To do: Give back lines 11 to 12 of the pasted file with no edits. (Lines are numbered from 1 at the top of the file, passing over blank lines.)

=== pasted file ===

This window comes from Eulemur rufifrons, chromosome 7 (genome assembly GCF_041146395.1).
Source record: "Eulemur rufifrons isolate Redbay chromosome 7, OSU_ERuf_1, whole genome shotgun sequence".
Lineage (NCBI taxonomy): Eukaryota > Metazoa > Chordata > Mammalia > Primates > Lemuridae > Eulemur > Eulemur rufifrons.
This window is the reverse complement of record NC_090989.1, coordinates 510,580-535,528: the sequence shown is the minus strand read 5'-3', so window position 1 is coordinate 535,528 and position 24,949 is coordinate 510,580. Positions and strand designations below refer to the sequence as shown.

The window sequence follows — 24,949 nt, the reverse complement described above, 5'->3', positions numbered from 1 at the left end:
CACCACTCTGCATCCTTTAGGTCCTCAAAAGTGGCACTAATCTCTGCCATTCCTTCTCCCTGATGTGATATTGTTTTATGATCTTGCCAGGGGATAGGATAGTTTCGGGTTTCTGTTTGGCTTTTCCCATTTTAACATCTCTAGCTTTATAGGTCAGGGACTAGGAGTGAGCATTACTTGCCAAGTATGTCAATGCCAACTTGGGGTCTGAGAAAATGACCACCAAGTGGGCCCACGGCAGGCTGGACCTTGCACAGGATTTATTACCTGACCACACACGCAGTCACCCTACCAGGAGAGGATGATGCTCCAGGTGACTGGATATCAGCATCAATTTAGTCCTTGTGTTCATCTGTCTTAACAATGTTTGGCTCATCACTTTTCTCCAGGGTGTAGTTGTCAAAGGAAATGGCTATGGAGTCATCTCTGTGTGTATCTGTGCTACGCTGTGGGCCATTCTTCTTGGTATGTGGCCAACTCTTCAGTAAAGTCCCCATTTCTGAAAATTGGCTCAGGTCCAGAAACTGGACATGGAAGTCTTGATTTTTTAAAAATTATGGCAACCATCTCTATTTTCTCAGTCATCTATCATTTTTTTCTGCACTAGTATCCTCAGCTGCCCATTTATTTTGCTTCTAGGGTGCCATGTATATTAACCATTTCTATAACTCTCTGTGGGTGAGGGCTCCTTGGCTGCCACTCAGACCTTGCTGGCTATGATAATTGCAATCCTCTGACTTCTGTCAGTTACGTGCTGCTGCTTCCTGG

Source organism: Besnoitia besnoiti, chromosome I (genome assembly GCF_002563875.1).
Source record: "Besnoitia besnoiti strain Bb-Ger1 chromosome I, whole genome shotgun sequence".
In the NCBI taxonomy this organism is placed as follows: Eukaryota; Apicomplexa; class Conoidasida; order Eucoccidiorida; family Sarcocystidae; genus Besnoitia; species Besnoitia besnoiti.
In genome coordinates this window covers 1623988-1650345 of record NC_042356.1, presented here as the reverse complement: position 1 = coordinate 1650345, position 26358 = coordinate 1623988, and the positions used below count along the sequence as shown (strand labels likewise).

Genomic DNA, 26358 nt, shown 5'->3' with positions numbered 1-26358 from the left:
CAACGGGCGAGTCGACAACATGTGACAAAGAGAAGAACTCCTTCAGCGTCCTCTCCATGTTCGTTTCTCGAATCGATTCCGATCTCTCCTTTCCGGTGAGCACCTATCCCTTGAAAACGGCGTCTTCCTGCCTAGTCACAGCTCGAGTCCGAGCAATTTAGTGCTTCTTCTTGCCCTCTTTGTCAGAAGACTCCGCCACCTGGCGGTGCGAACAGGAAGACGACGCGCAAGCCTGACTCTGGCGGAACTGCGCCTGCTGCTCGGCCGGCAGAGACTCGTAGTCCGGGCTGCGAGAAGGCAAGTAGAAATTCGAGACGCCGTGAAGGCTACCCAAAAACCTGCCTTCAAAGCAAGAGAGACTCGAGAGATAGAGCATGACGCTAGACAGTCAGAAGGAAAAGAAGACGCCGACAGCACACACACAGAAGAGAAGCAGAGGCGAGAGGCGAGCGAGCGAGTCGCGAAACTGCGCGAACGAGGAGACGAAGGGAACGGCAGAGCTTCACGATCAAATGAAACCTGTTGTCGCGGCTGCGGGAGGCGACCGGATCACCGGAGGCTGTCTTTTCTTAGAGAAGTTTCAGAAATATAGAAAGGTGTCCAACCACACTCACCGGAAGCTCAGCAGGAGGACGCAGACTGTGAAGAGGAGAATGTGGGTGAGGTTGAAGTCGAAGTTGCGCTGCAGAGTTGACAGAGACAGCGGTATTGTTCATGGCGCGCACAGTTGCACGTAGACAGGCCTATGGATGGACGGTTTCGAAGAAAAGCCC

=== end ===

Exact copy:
Genomic DNA, 26358 nt, shown 5'->3' with positions numbered 1-26358 from the left:
CAACGGGCGAGTCGACAACATGTGACAAAGAGAAGAACTCCTTCAGCGTCCTCTCCATGTTCGTTTCTCGAATCGATTCCGATCTCTCCTTTCCGGTGAGCACCTATCCCTTGAAAACGGCGTCTTCCTGCCTAGTCACAGCTCGAGTCCGAGCAATTTAGTGCTTCTTCTTGCCCTCTTTGTCAGAAGACTCCGCCACCTGGCGGTGCGAACAGGAAGACGACGCGCAAGCCTGACTCTGGCGGAACTGCGCCTGCTGCTCGGCCGGCAGAGACTCGTAGTCCGGGCTGCGAGAAGGCAAGTAGAAATTCGAGACGCCGTGAAGGCTACCCAAAAACCTGCCTTCAAAGCAAGAGAGACTCGAGAGATAGAGCATGACGCTAGACAGTCAGAAGGAAAAGAAGACGCCGACAGCACACACACAGAAGAGAAGCAGAGGCGAGAGGCGAGCGAGCGAGTCGCGAAACTGCGCGAACGAGGAGACGAAGGGAACGGCAGAGCTTCACGATCAAATGAAACCTGTTGTCGCGGCTGCGGGAGGCGACCGGATCACCGGAGGCTGTCTTTTCTTAGAGAAGTTTCAGAAATATAGAAAGGTGTCCAACCACACTCACCGGAAGCTCAGCAGGAGGACGCAGACTGTGAAGAGGAGAATGTGGGTGAGGTTGAAGTCGAAGTTGCGCTGCAGAGTTGACAGAGACAGCGGTATTGTTCATGGCGCGCACAGTTGCACGTAGACAGGCCTATGGATGGACGGTTTCGAAGAAAAGCCC